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3.2 Using autoscan to Create ‘configure.ac

The autoscan program can help you create and/or maintain a ‘configure.ac’ file for a software package. autoscan examines source files in the directory tree rooted at a directory given as a command line argument, or the current directory if none is given. It searches the source files for common portability problems and creates a file ‘configure.scan’ which is a preliminary ‘configure.ac’ for that package, and checks a possibly existing ‘configure.ac’ for completeness.

When using autoscan to create a ‘configure.ac’, you should manually examine ‘configure.scan’ before renaming it to ‘configure.ac’; it probably needs some adjustments. Occasionally, autoscan outputs a macro in the wrong order relative to another macro, so that autoconf produces a warning; you need to move such macros manually. Also, if you want the package to use a configuration header file, you must add a call to AC_CONFIG_HEADERS (see section Configuration Header Files). You might also have to change or add some #if directives to your program in order to make it work with Autoconf (see section Using ifnames to List Conditionals, for information about a program that can help with that job).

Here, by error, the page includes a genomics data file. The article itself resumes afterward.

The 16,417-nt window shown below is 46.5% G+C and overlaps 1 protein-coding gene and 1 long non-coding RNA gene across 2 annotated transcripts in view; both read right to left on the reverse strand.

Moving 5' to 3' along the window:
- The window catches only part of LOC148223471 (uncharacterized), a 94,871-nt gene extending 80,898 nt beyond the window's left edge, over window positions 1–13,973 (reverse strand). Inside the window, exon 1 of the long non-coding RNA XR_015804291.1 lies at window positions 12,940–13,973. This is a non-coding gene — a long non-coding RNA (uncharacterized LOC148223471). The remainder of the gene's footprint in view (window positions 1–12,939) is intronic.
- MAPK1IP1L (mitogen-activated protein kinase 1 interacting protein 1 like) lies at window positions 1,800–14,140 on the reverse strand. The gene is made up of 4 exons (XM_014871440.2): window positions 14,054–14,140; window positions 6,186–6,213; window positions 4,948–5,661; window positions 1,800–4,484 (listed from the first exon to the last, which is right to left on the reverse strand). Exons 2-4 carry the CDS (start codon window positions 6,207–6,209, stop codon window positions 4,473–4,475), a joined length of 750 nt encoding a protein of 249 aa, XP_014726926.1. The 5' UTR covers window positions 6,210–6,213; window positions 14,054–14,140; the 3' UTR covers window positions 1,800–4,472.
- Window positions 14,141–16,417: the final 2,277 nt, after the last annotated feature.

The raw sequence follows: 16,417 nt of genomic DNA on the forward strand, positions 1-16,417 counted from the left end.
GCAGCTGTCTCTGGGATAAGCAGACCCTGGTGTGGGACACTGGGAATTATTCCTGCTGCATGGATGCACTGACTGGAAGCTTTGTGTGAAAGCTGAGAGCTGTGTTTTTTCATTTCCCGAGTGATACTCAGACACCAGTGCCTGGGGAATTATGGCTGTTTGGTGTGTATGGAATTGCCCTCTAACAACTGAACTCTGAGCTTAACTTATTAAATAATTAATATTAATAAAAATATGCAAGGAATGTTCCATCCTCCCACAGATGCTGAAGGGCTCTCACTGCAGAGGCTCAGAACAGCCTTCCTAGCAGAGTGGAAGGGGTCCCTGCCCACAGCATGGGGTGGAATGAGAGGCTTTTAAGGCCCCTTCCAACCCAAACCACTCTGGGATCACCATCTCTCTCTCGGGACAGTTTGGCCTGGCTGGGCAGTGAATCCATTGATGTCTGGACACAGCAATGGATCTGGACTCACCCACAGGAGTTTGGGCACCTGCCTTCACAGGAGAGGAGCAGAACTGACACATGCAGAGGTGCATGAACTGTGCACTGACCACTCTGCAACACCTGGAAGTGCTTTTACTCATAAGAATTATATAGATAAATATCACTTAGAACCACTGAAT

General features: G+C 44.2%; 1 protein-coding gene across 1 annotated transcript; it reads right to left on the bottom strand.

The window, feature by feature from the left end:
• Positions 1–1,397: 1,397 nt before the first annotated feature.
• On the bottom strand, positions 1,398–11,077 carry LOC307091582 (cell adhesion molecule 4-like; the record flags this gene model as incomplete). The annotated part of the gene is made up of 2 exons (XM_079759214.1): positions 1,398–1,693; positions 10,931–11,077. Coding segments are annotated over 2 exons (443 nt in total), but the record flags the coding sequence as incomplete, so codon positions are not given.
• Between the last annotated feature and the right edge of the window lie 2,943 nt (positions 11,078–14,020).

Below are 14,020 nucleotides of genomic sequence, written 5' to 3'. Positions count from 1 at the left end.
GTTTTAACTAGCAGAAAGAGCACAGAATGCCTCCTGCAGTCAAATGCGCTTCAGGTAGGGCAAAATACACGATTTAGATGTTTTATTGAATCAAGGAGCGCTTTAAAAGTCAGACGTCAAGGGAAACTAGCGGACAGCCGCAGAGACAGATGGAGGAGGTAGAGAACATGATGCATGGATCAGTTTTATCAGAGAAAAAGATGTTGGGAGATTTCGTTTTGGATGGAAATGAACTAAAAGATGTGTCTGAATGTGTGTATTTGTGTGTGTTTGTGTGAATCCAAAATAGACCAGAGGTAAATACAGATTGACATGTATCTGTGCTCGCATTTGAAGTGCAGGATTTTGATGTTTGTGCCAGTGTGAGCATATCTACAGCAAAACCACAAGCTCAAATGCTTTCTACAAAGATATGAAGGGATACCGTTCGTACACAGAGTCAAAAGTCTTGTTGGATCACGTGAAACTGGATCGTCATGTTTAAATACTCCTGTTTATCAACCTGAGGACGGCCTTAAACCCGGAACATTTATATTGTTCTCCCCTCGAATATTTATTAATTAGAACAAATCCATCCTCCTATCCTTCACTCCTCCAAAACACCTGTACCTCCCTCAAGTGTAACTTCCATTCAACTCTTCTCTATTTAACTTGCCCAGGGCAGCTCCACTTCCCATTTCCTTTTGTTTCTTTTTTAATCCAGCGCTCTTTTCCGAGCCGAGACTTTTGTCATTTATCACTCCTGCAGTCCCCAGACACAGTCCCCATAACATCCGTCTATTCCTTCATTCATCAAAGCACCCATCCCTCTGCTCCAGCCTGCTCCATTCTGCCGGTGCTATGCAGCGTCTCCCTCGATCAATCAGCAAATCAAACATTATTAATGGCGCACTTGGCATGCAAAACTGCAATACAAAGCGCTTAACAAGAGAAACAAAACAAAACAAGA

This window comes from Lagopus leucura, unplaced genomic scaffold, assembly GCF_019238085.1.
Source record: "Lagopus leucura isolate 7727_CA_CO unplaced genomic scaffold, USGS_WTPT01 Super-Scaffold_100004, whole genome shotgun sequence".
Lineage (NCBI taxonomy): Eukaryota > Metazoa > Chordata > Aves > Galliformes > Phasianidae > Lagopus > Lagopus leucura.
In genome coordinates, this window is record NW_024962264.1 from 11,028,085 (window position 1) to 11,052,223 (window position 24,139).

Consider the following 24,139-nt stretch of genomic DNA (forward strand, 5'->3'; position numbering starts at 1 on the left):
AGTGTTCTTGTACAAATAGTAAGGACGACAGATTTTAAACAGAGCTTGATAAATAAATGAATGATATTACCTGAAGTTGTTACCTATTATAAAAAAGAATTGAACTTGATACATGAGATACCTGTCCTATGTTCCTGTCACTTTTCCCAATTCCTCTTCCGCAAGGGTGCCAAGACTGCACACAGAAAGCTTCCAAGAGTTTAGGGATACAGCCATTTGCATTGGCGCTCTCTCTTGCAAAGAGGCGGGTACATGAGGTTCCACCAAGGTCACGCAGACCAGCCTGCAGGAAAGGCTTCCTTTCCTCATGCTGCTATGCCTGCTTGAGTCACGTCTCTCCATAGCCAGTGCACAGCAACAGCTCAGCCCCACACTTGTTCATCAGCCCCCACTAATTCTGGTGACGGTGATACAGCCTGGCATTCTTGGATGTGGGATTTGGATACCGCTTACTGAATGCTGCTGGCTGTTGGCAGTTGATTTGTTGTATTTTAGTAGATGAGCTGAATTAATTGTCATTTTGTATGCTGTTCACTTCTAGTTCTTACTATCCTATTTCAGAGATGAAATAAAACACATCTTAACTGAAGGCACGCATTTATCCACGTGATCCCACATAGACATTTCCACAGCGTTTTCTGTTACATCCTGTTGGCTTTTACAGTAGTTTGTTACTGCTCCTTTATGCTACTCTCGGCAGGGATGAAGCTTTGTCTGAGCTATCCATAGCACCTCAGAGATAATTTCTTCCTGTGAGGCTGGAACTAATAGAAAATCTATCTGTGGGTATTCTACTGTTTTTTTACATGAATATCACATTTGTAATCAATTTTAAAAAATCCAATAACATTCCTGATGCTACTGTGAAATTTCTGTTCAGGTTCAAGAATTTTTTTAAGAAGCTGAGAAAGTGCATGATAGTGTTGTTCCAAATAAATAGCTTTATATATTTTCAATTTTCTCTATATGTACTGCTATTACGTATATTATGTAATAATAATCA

When using autoscan to maintain a ‘configure.ac’, simply consider adding its suggestions. The file ‘autoscan.log’ contains detailed information on why a macro is requested.

autoscan uses several data files (installed along with Autoconf) to determine which macros to output when it finds particular symbols in a package’s source files. These data files all have the same format: each line consists of a symbol, one or more blanks, and the Autoconf macro to output if that symbol is encountered. Lines starting with ‘#’ are comments.

autoscan accepts the following options:

--help
-h

Print a summary of the command line options and exit.

--version
-V

Print the version number of Autoconf and exit.

--verbose
-v

Print the names of the files it examines and the potentially interesting symbols it finds in them. This output can be voluminous.

--debug
-d

Don’t remove temporary files.

--include=dir
-I dir

Append dir to the include path. Multiple invocations accumulate.

--prepend-include=dir
-B dir

Prepend dir to the include path. Multiple invocations accumulate.


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